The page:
Disclaimer

This blog does not represent the position of the United States government or the Peace Corps as to any matter. All expressions of fact or opinion contained herein are solely those of Mark and Lisa Lebowitz and of no one else.

Monday, November 26, 2007

Internet and lines................................

We have internet at our house! Actually, I should say we HAD internet at our house. It worked for one day (Thanksgiving Day) and has been on the fritz for the three days since then. Hopefully it is a temporary problem and we will be back up and running soon. At least now I know for sure that it is possible to get a connection here. Our street is about 5 miles long and we are the only connection on it (actually, I suspect that we are the only connection in this part of town). It is a DSL connection, although the speed is about the same as dial-up (I'm not complaining). Getting the internet has been a long involved process. As I mentioned in earlier posts, I was told at one point that we could get an internet connection in a week. Subsequently, that estimate was extended to a month, and in actuality, the process ended up taking about 2 1/2 months, which is still well within the "time-estimation parameters" for getting something done in Georgia. In order to make the necessary arrangements, I first had to go to the telephone office, where all the records for Zugdidi are maintained manually, on ledger cards. Arrangements had to be made to change the type of line servicing our house and that required that the phone number be changed also. Then the people in the internet office had to put the order in through the central office in Tbilisi and we began the 2 1/2 month wait. Once I learned last week that the internet office in Zugdidi had gotten whatever they needed from Tbilisi, I stopped over there and they gave me some pieces of paper, which I had to take to a different telephone office than the one I had been to previously. The woman in the new telephone office stamped the pieces of paper with a rubber stamp of some sort and then gave me back all the papers along with a bill, which she also stamped a few times with a different rubber stamp. Then I had to take the paperwork over to the Bank in order to pay the bill. At the bank, bills are first presented to a person at a desk. That person enters something into a computer and waits for their printer to spit out another piece of paper which is then stamped a few times and given back (Georgians love stamping stuff.....I'm convinced that if wax seals were readily available here they would be a big hit too). All the pieces of paper are then taken over to another area of the bank known as the "Cash Desk", where payment (in cash) is made and a receipt is given. All of this would have been fine if it were not for the crush of people seeking service at each step along the way. Unlike America, where people line up and are served when their turn comes, here in Georgia the concept of a line does not exist. At each of the stops which I've noted above there were many other people who also wanted attention for one thing or another. Instead of lining up, everyone stormed the desk of the person providing the service and then wiggled and jockeyed for position in front of everyone else. As a result, things took much longer to accomplish than if everyone simply waited their turn. Also, the whole process here is considerably more stressful, since you invariably become angry at people who have unjustifiably butted in front of you ("line rage"). I had to go to three separate offices and spend over two hours one afternoon in just trying to pay our internet bill. Imagine my surpirse when I learned that this process much be repeated each month. Here, people don't get bills in the mail (there is no home mail delivery). You must go to the telephone office at the correct time each month, make your way to the front of the crush of people there, get your bill, take it to the bank, make your way to the front of the crush of people there, and then again repeat the process when you actually pay the bill at the cash desk in the bank. People must do this to pay their electric bill as well as their phone bill. If you forget to go get the bill and make payment at the proper time of the month, your electricity or telephone is simply turned off. With the exception of the bank, which is located on the first floor of a recently renovated building in town, the locations where these agencies maintain their offices are also eye-opening. For example, the telephone office that I had to go to is located in a very large old Soviet style cement building which is largely abandoned. I had to climb a very narrow staircase until I reached the proper floor and then walk down a narrow hallway which runs the length of the building (two people walking in an opposite direction can barely get by one another without turning sideways). The entire hallway is illuminated by just one or two lightbulbs hanging from the hallway ceiling, which necessarily means that a considerable length of the hall is almost completely dark. On both sides of the hall are many doors, none of which identify the office which lies within (you must have precise directions in order to get to where you want to go). Some of the doors are missing and you can see offices inside that have been abandoned and the entire contents (including the windows) looted. There is no heat and there are piles of trash in the stairwells and hallways, all of which combine to give the building a very haunted house feel. I was happy to get out of there after my business was done. Fortunately, next month it will be Lisa's turn to pay the internet bill !!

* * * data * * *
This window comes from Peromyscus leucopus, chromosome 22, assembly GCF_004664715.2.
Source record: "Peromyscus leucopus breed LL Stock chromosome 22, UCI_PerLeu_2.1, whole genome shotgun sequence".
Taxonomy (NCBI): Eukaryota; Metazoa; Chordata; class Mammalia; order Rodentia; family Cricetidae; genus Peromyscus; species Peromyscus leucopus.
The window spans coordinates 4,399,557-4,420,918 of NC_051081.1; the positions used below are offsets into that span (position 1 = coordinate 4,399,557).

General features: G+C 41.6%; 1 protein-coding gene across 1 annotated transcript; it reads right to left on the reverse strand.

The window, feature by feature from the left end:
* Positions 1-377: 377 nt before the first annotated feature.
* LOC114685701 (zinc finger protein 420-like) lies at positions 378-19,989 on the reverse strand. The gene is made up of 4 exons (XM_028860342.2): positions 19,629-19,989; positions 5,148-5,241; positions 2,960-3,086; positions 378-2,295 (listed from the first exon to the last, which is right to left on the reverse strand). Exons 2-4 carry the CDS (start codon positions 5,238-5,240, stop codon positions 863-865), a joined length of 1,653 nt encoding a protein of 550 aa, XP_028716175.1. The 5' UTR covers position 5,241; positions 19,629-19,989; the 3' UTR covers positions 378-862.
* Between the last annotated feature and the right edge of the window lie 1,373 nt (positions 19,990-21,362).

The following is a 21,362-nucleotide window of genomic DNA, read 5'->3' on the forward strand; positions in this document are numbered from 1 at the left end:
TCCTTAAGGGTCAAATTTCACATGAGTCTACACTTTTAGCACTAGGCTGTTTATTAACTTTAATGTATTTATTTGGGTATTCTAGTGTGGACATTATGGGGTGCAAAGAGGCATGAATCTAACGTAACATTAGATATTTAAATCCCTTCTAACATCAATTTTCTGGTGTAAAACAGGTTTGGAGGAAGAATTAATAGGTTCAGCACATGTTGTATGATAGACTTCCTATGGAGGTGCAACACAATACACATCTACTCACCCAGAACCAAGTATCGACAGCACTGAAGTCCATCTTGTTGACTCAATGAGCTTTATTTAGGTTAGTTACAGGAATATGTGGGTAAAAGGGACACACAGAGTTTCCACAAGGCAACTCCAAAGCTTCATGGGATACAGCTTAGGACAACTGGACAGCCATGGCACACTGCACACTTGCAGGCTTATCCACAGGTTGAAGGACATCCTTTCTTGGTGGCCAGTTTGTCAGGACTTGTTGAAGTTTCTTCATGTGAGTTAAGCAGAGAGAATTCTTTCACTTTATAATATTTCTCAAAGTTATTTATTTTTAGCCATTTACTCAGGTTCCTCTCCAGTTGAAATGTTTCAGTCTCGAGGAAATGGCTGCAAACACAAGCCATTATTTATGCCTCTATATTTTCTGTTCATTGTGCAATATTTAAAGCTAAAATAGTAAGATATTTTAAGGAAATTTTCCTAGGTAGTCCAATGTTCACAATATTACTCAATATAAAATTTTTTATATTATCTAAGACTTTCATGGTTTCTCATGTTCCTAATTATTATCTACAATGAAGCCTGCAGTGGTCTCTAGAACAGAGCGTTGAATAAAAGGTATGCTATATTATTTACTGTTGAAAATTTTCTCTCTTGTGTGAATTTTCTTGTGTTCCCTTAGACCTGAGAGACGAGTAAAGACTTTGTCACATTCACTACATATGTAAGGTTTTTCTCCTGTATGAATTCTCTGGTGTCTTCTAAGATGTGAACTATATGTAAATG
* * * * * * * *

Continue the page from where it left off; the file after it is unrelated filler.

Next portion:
3 comments:

Craig said...

I can't believe you are going to make our poor mother go through that! Great description, I enjoyed this post.

Here's hoping to a quick return to your internet connection. I will give you a Skype call when I get to work today.

Eddie said...

Macabre. I hope you don't have to pay with cash.